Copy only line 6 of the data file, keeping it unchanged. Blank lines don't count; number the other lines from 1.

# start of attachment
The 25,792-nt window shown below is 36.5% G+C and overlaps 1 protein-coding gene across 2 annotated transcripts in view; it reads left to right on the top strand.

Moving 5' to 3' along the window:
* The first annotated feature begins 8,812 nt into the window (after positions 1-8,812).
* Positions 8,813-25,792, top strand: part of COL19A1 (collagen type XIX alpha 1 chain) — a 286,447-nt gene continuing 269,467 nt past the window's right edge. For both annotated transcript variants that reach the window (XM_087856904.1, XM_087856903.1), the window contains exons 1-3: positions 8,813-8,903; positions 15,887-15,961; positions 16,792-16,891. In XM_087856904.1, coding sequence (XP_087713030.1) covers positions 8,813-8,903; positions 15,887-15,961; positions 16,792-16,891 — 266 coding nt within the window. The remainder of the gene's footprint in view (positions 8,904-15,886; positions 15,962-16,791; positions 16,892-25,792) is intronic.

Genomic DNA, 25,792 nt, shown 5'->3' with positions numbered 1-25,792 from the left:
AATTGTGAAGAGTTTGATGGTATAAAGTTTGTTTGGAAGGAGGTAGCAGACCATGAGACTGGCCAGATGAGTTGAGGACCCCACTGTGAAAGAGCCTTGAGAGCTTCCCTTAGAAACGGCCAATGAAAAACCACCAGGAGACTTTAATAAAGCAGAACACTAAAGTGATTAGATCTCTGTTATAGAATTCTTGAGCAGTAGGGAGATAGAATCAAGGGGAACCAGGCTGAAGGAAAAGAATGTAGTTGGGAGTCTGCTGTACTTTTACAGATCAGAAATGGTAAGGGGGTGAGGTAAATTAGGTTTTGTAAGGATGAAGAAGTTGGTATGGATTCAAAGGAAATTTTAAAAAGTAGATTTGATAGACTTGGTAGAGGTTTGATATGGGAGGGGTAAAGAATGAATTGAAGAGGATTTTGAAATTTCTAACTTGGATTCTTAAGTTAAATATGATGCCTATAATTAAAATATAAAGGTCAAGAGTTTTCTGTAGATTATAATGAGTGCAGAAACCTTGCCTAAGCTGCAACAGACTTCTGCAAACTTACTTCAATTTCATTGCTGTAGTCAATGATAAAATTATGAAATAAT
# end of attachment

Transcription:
AATTGTGAAGAGTTTGATGGTATAAAGTTTGTTTGGAAGGAGGTAGCAGACCATGAGACTGGCCAGATGAGTTGAGGACCCCACTGTGAAAGAGCCTTGAGAGCTTCCCTTAGAAACGGCCAATGAAAAACCACCAGGAGACTTTAATAAAGCAGAACACTAAAGTGATTAGATCTCTGTTATAGAATTCTTGAGCAGTAGGGAGATAGAATCAAGGGGAACCAGGCTGAAGGAAAAGAATGTAGTTGGGAGTCTGCTGTACTTTTACAGATCAGAAATGGTAAGGGGGTGAGGTAAATTAGGTTTTGTAAGGATGAAGAAGTTGGTATGGATTCAAAGGAAATTTTAAAAAGTAGATTTGATAGACTTGGTAGAGGTTTGATATGGGAGGGGTAAAGAATGAATTGAAGAGGATTTTGAAATTTCTAACTTGGATTCTTAAGTTAAATATGATGCCTATAATTAAAATATAAAGGTCAAGAGTTTTCTGTAGATTATAATGAGTGCAGAAACCTTGCCTAAGCTGCAACAGACTTCTGCAAACTTACTTCAATTTCATTGCTGTAGTCAATGATAAAATTATGAAATAAT